A Doctor’s Donations Make Medical History February 1, 2010 – Tags: books, Dr. John Hunter, Dr. Richard Travers, History of Medicine, Libraries, Marie Stopes, Monash University, Rare Books, Sir Louis Matheson Library
(Dr. Richard Travers is a direct descendant of the author.)
An instructional manual for a 1901 version of Viagra and a pamphlet denouncing it as a fraud, a banned play about female sexuality and the published love letters of the playwright, and a volume on venereal disease by a surgeon who may have deliberately infected himself with gonorrhea. These are just a few of the intriguing items found in an enormous collection of rare books and ephemera on the history of medicine recently donated to Melbourne, Australia’s Monash University.
The man who donated some 15,000 volumes to the school’s Sir Louis Matheson Library, Dr. Richard Travers, has curated an exhibition comprised of 92 of his favorite acquisitions in over 40 years of collecting. The exhibit, A Doctor’s Delights, will be on display in Melbourne through February 2010. Luckily for those of us outside of Oceania, a captivating virtual exhibition can be found on the Library’s website. Dr. Travers had a tough time selecting the best items for the show, but says ultimately he has “chosen those titles [he] was most pleased to find.” Brief descriptions of a few fascinating finds follow, but these are only the cream of a bumper crop.
Featured in a section of the show called “Scuttlebutt,” the over-the-top artwork on this Pepto-Bismol pink pamphlet extols the (dubious) virtues of a (literally) shocking belt which today would be sold as a “Viagrabrator.” Dr. McLaughlin’s cure for all masculine ills, from impotence to alcoholism, was widely advertised at the turn of the 20th century as a fountain of youth. A typical testimonial, from a “Mr. A. Crawford of Pokegama” states: “I was an old man of 70 before I got your Belt. Now after wearing it for for 3 months I feel like a young man of thirty-five.” One can only hope Mr. Crawford removed the device shortly after dashing off his endorsement: another three months of wear would logically return him to infancy.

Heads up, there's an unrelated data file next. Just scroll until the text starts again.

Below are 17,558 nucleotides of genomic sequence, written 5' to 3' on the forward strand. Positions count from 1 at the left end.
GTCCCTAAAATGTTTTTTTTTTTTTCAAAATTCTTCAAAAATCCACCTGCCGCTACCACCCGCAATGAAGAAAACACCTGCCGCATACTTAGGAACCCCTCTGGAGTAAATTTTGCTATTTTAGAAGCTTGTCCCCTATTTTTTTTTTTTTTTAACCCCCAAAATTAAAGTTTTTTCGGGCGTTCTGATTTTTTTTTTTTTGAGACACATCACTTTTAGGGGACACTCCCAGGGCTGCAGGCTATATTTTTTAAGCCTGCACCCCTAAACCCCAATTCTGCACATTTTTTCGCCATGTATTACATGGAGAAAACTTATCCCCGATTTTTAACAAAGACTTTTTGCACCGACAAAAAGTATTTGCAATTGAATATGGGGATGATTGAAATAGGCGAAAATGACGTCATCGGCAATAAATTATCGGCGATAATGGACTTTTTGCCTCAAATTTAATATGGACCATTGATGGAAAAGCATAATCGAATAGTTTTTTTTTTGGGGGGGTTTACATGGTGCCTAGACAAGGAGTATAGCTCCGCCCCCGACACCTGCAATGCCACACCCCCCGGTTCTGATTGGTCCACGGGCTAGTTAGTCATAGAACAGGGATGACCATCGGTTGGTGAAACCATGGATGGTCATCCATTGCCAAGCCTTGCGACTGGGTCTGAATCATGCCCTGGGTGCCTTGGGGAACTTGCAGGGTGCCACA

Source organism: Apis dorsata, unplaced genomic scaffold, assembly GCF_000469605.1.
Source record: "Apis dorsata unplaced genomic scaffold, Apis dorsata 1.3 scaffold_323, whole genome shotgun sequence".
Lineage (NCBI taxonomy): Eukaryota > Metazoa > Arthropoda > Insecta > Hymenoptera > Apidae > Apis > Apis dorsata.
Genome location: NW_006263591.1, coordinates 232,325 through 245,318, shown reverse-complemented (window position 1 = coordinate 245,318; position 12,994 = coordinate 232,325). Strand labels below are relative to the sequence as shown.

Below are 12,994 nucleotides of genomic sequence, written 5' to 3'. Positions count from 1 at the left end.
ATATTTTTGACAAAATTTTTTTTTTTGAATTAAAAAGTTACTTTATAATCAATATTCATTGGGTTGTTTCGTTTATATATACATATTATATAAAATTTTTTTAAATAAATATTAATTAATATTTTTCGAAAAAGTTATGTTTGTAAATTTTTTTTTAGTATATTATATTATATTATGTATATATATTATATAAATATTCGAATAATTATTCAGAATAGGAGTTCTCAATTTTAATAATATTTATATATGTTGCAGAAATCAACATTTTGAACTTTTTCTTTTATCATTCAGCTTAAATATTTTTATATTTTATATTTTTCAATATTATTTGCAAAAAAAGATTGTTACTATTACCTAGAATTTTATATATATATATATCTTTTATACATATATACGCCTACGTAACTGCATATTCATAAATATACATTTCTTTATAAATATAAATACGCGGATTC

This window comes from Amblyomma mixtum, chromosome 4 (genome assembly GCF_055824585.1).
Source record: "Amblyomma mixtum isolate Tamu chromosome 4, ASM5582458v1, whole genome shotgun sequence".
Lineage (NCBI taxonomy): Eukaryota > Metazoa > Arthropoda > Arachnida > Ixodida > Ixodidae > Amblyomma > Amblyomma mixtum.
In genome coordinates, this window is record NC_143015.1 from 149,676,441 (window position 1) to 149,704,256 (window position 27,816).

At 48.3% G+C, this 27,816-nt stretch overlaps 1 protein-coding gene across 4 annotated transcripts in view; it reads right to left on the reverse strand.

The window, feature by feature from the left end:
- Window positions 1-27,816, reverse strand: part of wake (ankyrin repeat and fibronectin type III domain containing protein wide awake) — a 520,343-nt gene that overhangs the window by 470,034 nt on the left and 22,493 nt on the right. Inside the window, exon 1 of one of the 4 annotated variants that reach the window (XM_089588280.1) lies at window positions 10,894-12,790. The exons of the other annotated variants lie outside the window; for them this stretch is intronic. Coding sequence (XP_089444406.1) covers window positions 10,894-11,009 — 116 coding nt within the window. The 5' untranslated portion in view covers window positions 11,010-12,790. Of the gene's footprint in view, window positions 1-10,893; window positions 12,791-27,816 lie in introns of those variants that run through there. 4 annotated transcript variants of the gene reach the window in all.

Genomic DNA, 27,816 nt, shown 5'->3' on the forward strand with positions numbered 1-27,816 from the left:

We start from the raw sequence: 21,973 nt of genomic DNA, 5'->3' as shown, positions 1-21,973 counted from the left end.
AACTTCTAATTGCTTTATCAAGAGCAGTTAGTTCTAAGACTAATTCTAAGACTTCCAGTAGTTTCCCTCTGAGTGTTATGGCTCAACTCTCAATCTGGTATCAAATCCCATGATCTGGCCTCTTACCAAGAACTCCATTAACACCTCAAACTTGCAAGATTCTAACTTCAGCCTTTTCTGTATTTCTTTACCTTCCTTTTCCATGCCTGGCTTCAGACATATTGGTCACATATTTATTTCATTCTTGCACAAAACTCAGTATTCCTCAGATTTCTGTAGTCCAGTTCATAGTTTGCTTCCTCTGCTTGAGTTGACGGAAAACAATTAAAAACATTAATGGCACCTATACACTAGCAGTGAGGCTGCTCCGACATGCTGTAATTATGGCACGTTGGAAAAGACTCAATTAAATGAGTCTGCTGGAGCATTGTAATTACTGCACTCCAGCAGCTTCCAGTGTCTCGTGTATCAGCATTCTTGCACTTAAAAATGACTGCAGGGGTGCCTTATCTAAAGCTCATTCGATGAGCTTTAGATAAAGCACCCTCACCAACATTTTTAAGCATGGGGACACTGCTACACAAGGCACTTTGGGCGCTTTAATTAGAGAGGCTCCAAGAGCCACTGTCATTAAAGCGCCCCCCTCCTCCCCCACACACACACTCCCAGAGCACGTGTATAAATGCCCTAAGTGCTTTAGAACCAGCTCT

Even circa 1900, there were skeptics who doubted that “Dr. McLaughlin’s Electric Belt” could in “a few weeks of wear assure you health and happiness for the rest of your life.” Hence the above item, by his fellow physicians Doctors Freeman and Wallace, denouncing the “iniquitous actions, deceptions, frauds, nefarious practices, and misleading advertisements” of their colleague. (And revealing that McLaughlin is selling the infernal device at a high-voltage 500% mark-up!) The printing of this scorching indictment on the same (shocking?) pink paper as the circular soft-soaping suckers into shelling out for the electrifying (electrocuting?) medical miracle is doubtless no coincidence.
(Sydney : Hal & Lew Parks, [1932?])
The “Sex Education” section of the exhibit begins with two books by pioneering feminist sexologist Marie Stopes. The “Dr. Ruth” of the early 20th century, Stopes wrote Vectia, the story of a woman in a sexless marriage, for production on the London stage. It was banned by the Lord Chamberlain due to its scandalous call for an end to female sexual ignorance through reading. (Stopes was not above using the play to plug her own publications. When our heroine Vectia’s prudish husband, William, discovers her scandalous books he rants: “What’s the meaning of all this beastliness? Ellis’s Sex Psychology! Stopes’s Married Love! Stopes’s Radiant Motherhood! Robie’s Sex Ethics! Ellis’s Sex Psychology, volume 2, volume 3, volume 4!”) He might well have become apoplectic if Vectia had purchased Stopes’s pseudonymous volume, Love Letters Of A Japanese.